Leezle is surprised. “He’s so small!” “Hey now! That’s because you haven’t seen him flying around! He may look like a small, hairy, black egg right now, but when he flapping about, he looks like a goddamn bald eagle!”

We quickly realize that we aren’t ever going to be able to throw a towel over him, as has been so helpfully suggested, because there is no way he is going to leave his cranny without some prodding. We decide to tape a garbage bag over the corner of the window that he is hiding in, so to make a sort of windsock that he will fly into when he comes out. Since we’re both too scared to actually touch anything near the bat, we manage to tape the bag up by awkwardly using a yard stick and a piece of wood which, for some inexplicable reason, was lying around somewhere. We rattle the bag, then the blinds, but he doesn’t move.

We quickly realize that we are going to have to actually prod him into the bag, so I climb on the washing machine (which, yes, is in the kitchen) and reach the yard stick back behind the blinds. I have to stop about 19 million times because I am shaking so hard that I can’t hold the yard stick, but I finally manage to reach up and poke him just a little bit.


I poke him a little bit harder.


I say: “Goddamn you Fred (we’ve named him Fred because this is supposed to make him seem less scary. It fails)! Get the hell out of my kitchen!”

I really don’t want to hurt him, and I can imagine how fragile he is, so I don’t want to poke him very hard, but he isn’t moving at all with these little gentle nudges, so I give him a firmer push. Fred does not like this, y’all, and he lets me know my making a really terrible noise that sounded like two pieces of gravel being rubbed together, and BITING the end of my yardstick. Like seriously opening up his big bat mouth and gnawing (I told you!) on what was poking him. Not only does he not fly into the garbage bag, but he somehow manages to make himself even smaller and now I can hardly reach him at all.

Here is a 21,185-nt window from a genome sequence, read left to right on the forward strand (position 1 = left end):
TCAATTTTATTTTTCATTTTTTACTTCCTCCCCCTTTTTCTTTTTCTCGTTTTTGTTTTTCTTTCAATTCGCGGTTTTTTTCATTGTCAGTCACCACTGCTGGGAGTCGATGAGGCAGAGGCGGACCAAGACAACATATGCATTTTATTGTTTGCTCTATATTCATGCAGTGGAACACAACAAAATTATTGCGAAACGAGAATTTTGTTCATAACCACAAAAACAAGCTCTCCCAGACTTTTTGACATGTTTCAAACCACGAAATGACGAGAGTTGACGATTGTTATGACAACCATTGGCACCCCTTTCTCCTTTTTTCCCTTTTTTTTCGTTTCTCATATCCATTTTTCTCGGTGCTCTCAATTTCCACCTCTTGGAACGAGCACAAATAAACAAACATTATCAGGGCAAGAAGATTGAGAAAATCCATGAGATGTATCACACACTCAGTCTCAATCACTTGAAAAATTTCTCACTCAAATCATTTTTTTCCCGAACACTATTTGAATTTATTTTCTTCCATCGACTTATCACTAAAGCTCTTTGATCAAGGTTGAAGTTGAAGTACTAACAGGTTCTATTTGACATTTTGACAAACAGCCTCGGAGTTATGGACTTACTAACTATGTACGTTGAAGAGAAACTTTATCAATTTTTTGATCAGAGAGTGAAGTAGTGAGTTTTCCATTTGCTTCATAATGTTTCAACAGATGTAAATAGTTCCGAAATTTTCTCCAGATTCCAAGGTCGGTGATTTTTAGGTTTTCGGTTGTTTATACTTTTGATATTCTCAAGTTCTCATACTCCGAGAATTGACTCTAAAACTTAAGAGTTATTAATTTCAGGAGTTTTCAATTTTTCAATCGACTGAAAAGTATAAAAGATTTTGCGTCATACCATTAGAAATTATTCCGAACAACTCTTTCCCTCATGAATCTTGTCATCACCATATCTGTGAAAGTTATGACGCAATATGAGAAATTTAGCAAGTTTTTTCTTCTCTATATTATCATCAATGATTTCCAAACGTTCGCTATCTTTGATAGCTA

Obviously this is not going to work, so we decide to call good-old wildlife Mike. His friends actually call him Cooter, and anyone named Cooter sure as shit better be able to get a damn bat out of a window. He has the brilliant plan of just reaching up there and grabbing him, with our bare hands, which has the same likely-hood of happening as me just deciding to turn out kitchen into a bat colony and populating it with bats who have flown out of my ass. In other words: not so bloody likely.

Leezle and I stare at each other for a minute and she says: My mom told me we should call the police.

I say: My mom said we should call the fire department! Can we actually do that?

Leezle: Sure we can! We pay taxes!

Me: Well, at least they can send animal control or something.

Leezle calls the non-emergency number number and after the lady at the police station stops laughing, she tells us that animal control has already gone home for the evening, but that the police do actually do stuff like that if they have time. She says that she’ll put out the dispatch that we need some help, but that it might be awhile since this is low priority (LOW PRIORITY MY ASS! I shout in my head), which is fine since we aren’t being robbed or murdered or anything like that.

We kinda just gave up for about 30 minutes and sat around and chatted, though any sudden noise made us duck and gasp. Eventually we went back to doing the same thing, because we couldn’t think of an alternative, and by about 11 PM I was getting flustered and frustrated. I called Pete, because, as I told him, I was locked in a mortal battle with a bat and was being defeated and I needed him to give me some moral support. Just as I said that, Leezle, who had been outside smoking (boo!) threw the door open and in walked two of Charleston’s finest!

The first cop, a guy about 25 came in first. He was pulling on black leather gloves and said to me, clearly enjoying himself immensely, “I hear you’ve got a bat problem!”

I leap off the washing machine, joyfully wielding my yard stick and scream (as was later referred to as”at the top of my voice” which I contest.  I could have been much louder.) “HOOOOORAYYYY! The Po-LEEEECE are here!” I hear Pete shockingly choke out “you called the police?!” before I yell “I have to go now. Iloveyoubye!” into the phone and hang up.